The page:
ANNAPOLIS – The state needs to close a gap “a truck could drive through” in a law that restricts building along the Chesapeake Bay and its tributaries, former Maryland Gov. Harry R. Hughes told lawmakers Tuesday.
Speaking before the Senate Education, Health and Environmental Affairs Committee, Hughes – who spearheaded numerous Chesapeake Bay initiatives in the mid-1980s – said three recent court decisions shifted the burden of proving that blocking development would pose an “unwarranted hardship” from landowners to the Chesapeake Bay Critical Area Commission.
Backed by Gov. Parris N. Glendening, the bill before the Senate committee would bolster and clarify the critical area law, whose effectiveness Glendening and environmentalists say was undermined by the court decisions.
“This is probably the most important bill that has come up since the critical area bill came up in 1984,” Hughes said. “The interpretation made by the courts opened up a gap that a truck could drive through.”
The Chesapeake Bay Critical Area law, passed in 1984, limits development within a 1,000-foot buffer around the bay. Its details are overseen by the Critical Area Commission.
Environmentalists say buffer zones reduce erosion and filter pollutants, preventing them from reaching the waters.
Although there have been abuses of the law, local municipalities also need to consider special cases when granting permission, or a variance, for developing within the buffer, said Bill Castelli, a lobbyist for the Maryland Association of Realtors.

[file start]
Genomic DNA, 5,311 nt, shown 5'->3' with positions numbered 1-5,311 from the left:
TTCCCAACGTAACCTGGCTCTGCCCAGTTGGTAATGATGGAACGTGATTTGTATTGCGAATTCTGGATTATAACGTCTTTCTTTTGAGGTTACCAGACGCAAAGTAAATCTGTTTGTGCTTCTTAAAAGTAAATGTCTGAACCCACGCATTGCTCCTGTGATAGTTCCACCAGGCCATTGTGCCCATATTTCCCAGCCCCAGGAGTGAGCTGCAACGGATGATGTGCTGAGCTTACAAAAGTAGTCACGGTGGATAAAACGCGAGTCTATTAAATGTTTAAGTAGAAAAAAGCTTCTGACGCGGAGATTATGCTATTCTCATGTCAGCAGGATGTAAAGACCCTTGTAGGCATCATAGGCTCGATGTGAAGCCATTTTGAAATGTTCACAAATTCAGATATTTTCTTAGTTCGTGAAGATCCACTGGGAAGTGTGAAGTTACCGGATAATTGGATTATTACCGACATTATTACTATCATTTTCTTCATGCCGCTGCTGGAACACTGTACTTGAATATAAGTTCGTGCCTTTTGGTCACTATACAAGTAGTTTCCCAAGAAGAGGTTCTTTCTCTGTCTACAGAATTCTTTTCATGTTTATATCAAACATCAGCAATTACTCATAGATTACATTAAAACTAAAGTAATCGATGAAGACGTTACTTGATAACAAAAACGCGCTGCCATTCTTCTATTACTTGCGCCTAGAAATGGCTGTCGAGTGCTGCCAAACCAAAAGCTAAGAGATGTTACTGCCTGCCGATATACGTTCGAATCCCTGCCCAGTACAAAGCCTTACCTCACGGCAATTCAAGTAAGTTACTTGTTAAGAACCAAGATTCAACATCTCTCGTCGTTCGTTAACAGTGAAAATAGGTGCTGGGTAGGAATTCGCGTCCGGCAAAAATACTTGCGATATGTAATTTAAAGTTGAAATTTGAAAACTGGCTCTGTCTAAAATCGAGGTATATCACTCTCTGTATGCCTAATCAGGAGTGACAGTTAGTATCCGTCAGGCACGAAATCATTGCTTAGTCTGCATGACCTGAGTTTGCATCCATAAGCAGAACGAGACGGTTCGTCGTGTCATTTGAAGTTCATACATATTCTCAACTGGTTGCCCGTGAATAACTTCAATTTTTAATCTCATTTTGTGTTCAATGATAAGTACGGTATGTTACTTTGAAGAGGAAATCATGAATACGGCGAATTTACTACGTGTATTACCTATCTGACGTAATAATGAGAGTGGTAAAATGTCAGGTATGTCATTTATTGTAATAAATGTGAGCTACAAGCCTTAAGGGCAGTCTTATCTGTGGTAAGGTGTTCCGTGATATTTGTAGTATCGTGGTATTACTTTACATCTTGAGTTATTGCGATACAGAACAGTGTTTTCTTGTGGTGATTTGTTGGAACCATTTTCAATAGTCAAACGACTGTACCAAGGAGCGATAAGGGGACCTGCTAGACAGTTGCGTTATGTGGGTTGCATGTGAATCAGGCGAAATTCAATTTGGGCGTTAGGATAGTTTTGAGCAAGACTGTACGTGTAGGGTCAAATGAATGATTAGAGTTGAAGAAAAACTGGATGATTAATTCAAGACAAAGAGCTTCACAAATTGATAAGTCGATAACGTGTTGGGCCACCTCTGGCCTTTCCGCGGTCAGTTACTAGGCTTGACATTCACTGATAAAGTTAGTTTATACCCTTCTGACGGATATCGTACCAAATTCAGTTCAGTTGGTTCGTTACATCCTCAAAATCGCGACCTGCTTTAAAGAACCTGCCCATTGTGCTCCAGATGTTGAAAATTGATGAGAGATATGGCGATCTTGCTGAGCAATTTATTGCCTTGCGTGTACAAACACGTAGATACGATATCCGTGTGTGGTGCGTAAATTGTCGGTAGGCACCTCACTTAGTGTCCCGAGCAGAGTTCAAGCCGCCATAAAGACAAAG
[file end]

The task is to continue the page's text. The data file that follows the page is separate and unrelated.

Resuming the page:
In one of the three cases, the court sided with a Talbot County family who built a waterfront walkway for their wheelchair-using daughter, he said.
“We think that a reasonable variance program makes sense,” Castelli said. “We don’t think the court decisions should be wiped away.”
Under the critical area law, landowners wanting to build within the buffer must get a variance from their local board of zoning appeals. Although local ordinances vary, landowners usually need to show that the construction would not harm the environment and that blocking development would impose an “unwarranted hardship.”
Opponents, such as Bryson Popham of the Building Owners and Managers Association of Greater Baltimore, also questioned whether a variance could be granted under the bill.
Tuesday’s hearing was not the first time the bill was heard. The legislation passed the Senate last session, but died in the House Environmental Matters committee over constitutional concerns.
The Chesapeake Bay Foundation, the Maryland Sierra Club, 1000 Friends of Maryland and the Maryland Conservation Council also support the bill.